One of the first signs of illness can be feed intolerance. Coughing, retching, vomiting, and irritability can start before the fever or other signs of obvious illness.

When we are sick, we do not eat the same way. The body slows down and so does digestion and motility. We tend to eat less and focus on staying hydrated. It is the same for our children who are tube fed. Tube feeds need to be adjusted when children are sick.

The focus needs to be on hydration, not calories. This can be painful when your child is failure to thrive. But, keeping calories the same is likely to result in additional vomiting and loss of both nutrition and hydration.

favicon_57Tip: Children with feeding tubes often have vomiting with colds and other respiratory viruses. They may have difficulty handling mucus in their mouths, throats, or stomachs, and this may cause vomiting.

Modifying Feeds

If your child isn’t tolerating feeds, a good starting point is at 50% formula and 50% hydration solution, like Pedialyte. We recommend not using sports drinks because added sugars can make other symptoms of the illness, like diarrhea, worse. For older children, you may be able to dilute with water if they aren’t experiencing as much vomiting and diarrhea.

Very often you need to slow feeds down. Whether you are continuous or bolus feeding, you likely will need to run feeds for longer than you usually do. If your child is running a fever, you may also need to add additional free water to maintain hydration. This can be done in the form of water flushes throughout the day.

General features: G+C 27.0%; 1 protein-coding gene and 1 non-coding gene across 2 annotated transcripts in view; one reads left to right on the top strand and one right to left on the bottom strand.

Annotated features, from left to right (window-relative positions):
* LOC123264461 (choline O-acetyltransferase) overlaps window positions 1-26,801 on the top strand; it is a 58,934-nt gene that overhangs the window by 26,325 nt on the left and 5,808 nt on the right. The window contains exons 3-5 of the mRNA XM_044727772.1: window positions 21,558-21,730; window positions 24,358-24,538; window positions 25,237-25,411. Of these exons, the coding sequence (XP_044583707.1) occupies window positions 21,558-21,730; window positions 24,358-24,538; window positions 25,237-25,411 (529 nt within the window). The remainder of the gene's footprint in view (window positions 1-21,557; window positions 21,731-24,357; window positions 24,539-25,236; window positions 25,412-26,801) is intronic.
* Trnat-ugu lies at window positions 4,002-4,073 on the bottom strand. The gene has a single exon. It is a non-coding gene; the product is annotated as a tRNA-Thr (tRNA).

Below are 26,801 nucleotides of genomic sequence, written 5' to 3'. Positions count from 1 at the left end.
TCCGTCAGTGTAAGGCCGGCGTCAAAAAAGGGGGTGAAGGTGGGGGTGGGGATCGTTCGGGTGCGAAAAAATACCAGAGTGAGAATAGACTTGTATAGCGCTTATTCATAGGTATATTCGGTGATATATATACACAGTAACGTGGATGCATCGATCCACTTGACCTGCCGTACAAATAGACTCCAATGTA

If you are using a blenderized diet, consider the foods you include in your blend. Stick to the basics of what you would eat while you are sick. Avoid foods that are harder to digest, like dairy and oils.

There can be some trial and error. If your child still isn’t tolerating 50% of his calories, you may opt to go to 100% Pedialyte and/or water and slow feeds down further.

If you are J feeding, you may not have to make as many modifications. However, you may still need to lower calories and increase hydration. If you see increased retching and vomiting, you may have to vent or drain the G-port more often.

It can take a week or so for full motility (how food moves through the GI tract) to return to normal – it can be longer depending on the severity of the illness. You can increase calories and return to the normal schedule as tolerated.

When to Call Your Doctor

If you are new to this and this is the first illness your child had since tube feeding, you should discuss changes in the feeding regimen with the doctor managing your child’s feeds.

If your child is getting dehydrated, you should definitely see your child’s doctor. Watch for these signs of dehydration:

  • Dry mouth
  • Sleepiness or tiredness
  • Decreased urine output or no wet diapers for three hours for infants
  • Few or no tears when crying
  • Dry skin
  • Headache, dizziness, or lightheadedness
  • Constipation

Children with blood sugar issues, hypoglycemia, or children who cannot have Pedialyte should have a protocol in place for when they are sick and not tolerating feeds. Some children need additional dextrose during illnesses.

It should go without saying, but call your doctor if your child needs to be seen because of the illness itself. This may be a visit to the regular pediatrician, rather than a specialist.